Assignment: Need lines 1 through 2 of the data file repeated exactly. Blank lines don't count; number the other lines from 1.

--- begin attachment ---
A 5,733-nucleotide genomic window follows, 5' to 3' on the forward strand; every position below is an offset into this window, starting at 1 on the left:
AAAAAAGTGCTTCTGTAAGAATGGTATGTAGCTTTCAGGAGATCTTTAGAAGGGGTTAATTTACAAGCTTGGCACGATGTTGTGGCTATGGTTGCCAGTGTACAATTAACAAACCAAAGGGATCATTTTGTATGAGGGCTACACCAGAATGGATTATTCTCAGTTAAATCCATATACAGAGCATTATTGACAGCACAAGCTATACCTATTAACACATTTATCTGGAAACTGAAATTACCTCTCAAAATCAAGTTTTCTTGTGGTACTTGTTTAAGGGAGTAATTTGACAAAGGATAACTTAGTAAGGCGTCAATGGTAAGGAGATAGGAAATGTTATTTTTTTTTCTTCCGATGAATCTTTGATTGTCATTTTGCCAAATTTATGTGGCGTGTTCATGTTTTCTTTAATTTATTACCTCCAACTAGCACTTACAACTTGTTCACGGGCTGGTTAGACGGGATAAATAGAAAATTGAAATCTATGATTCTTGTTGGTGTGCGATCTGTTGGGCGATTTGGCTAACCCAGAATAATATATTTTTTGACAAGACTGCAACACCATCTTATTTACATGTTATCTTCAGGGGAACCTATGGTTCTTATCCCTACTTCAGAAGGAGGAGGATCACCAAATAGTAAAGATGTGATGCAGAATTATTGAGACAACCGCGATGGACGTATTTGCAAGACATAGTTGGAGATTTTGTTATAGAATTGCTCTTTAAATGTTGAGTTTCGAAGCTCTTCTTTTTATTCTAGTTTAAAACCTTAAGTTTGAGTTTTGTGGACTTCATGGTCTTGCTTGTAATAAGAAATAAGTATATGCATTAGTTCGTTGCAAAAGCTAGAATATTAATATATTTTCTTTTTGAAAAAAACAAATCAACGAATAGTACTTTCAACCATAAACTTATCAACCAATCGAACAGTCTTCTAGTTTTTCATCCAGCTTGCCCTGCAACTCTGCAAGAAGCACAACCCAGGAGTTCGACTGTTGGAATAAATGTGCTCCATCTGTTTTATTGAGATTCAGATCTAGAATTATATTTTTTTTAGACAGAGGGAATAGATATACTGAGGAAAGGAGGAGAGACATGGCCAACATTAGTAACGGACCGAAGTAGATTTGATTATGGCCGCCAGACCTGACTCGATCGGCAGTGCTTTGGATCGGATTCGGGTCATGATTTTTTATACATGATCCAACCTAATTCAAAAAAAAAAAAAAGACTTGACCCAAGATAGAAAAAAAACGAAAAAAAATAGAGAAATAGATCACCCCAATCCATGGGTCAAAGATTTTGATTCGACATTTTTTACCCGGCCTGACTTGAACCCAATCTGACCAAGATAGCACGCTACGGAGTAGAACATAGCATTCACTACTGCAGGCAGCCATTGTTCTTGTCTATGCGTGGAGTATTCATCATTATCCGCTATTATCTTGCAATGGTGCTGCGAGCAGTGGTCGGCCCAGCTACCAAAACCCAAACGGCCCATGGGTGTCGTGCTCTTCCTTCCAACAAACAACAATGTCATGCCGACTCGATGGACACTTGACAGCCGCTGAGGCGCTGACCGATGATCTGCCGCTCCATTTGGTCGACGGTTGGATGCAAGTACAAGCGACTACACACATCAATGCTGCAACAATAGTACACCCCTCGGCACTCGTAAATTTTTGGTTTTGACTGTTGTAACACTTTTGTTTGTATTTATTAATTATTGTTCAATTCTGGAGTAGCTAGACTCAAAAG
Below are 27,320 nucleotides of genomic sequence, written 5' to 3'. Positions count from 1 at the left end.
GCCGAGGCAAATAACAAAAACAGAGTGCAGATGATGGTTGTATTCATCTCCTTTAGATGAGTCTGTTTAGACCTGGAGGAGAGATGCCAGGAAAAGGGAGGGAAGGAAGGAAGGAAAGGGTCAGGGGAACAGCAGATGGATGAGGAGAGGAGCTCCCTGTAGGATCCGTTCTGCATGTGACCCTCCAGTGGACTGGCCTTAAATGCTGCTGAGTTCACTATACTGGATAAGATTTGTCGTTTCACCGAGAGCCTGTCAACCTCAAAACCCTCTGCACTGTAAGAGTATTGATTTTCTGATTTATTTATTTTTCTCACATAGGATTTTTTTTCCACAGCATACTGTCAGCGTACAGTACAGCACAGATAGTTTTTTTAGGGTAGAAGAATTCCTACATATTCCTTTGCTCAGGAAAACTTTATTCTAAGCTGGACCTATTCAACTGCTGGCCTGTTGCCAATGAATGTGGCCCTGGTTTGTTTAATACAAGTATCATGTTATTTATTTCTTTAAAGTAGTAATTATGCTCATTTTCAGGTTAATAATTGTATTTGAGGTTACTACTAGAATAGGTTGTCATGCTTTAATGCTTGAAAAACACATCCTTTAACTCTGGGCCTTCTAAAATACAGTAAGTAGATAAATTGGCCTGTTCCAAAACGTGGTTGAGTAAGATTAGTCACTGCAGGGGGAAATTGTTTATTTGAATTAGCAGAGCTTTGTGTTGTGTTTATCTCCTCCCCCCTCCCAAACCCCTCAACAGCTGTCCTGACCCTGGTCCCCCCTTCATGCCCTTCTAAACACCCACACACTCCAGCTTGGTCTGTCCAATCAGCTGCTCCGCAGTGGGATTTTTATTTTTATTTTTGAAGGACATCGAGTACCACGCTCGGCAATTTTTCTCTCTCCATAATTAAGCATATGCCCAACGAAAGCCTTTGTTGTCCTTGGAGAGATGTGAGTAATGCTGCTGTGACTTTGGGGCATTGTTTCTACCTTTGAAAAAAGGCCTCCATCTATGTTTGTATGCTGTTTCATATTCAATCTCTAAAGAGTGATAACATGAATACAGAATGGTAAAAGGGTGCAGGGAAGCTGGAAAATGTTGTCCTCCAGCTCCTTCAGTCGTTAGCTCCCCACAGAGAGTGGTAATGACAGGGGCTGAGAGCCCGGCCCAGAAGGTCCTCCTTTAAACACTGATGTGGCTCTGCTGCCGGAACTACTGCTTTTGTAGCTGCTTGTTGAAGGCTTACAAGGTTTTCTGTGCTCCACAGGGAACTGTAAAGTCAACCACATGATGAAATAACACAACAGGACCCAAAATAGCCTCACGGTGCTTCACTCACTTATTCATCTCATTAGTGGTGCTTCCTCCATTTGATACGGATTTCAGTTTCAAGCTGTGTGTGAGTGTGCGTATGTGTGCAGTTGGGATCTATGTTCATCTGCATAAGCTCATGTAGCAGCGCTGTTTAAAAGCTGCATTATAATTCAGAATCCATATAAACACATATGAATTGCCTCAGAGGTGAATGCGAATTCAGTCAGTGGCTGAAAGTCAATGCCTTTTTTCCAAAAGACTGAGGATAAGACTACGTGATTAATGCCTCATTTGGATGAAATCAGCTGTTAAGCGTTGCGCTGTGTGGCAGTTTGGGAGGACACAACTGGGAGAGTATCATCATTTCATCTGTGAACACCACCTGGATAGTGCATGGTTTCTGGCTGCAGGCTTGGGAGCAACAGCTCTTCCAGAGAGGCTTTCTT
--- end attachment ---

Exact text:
A 5,733-nucleotide genomic window follows, 5' to 3' on the forward strand; every position below is an offset into this window, starting at 1 on the left:
AAAAAAGTGCTTCTGTAAGAATGGTATGTAGCTTTCAGGAGATCTTTAGAAGGGGTTAATTTACAAGCTTGGCACGATGTTGTGGCTATGGTTGCCAGTGTACAATTAACAAACCAAAGGGATCATTTTGTATGAGGGCTACACCAGAATGGATTATTCTCAGTTAAATCCATATACAGAGCATTATTGACAGCACAAGCTATACCTATTAACACATTTATCTGGAAACTGAAATTACCTCTCAAAATCAAGTTTTCTTGTGGTACTTGTTTAAGGGAGTAATTTGACAAAGGATAACTTAGTAAGGCGTCAATGGTAAGGAGATAGGAAATGTTATTTTTTTTTCTTCCGATGAATCTTTGATTGTCATTTTGCCAAATTTATGTGGCGTGTTCATGTTTTCTTTAATTTATTACCTCCAACTAGCACTTACAACTTGTTCACGGGCTGGTTAGACGGGATAAATAGAAAATTGAAATCTATGATTCTTGTTGGTGTGCGATCTGTTGGGCGATTTGGCTAACCCAGAATAATATATTTTTTGACAAGACTGCAACACCATCTTATTTACATGTTATCTTCAGGGGAACCTATGGTTCTTATCCCTACTTCAGAAGGAGGAGGATCACCAAATAGTAAAGATGTGATGCAGAATTATTGAGACAACCGCGATGGACGTATTTGCAAGACATAGTTGGAGATTTTGTTATAGAATTGCTCTTTAAATGTTGAGTTTCGAAGCTCTTCTTTTTATTCTAGTTTAAAACCTTAAGTTTGAGTTTTGTGGACTTCATGGTCTTGCTTGTAATAAGAAATAAGTATATGCATTAGTTCGTTGCAAAAGCTAGAATATTAATATATTTTCTTTTTGAAAAAAACAAATCAACGAATAGTACTTTCAACCATAAACTTATCAACCAATCGAACAGTCTTCTAGTTTTTCATCCAGCTTGCCCTGCAACTCTGCAAGAAGCACAACCCAGGAGTTCGACTGTTGGAATAAATGTGCTCCATCTGTTTTATTGAGATTCAGATCTAGAATTATATTTTTTTTAGACAGAGGGAATAGATATACTGAGGAAAGGAGGAGAGACATGGCCAACATTAGTAACGGACCGAAGTAGATTTGATTATGGCCGCCAGACCTGACTCGATCGGCAGTGCTTTGGATCGGATTCGGGTCATGATTTTTTATACATGATCCAACCTAATTCAAAAAAAAAAAAAAGACTTGACCCAAGATAGAAAAAAAACGAAAAAAAATAGAGAAATAGATCACCCCAATCCATGGGTCAAAGATTTTGATTCGACATTTTTTACCCGGCCTGACTTGAACCCAATCTGACCAAGATAGCACGCTACGGAGTAGAACATAGCATTCACTACTGCAGGCAGCCATTGTTCTTGTCTATGCGTGGAGTATTCATCATTATCCGCTATTATCTTGCAATGGTGCTGCGAGCAGTGGTCGGCCCAGCTACCAAAACCCAAACGGCCCATGGGTGTCGTGCTCTTCCTTCCAACAAACAACAATGTCATGCCGACTCGATGGACACTTGACAGCCGCTGAGGCGCTGACCGATGATCTGCCGCTCCATTTGGTCGACGGTTGGATGCAAGTACAAGCGACTACACACATCAATGCTGCAACAATAGTACACCCCTCGGCACTCGTAAATTTTTGGTTTTGACTGTTGTAACACTTTTGTTTGTATTTATTAATTATTGTTCAATTCTGGAGTAGCTAGACTCAAAAG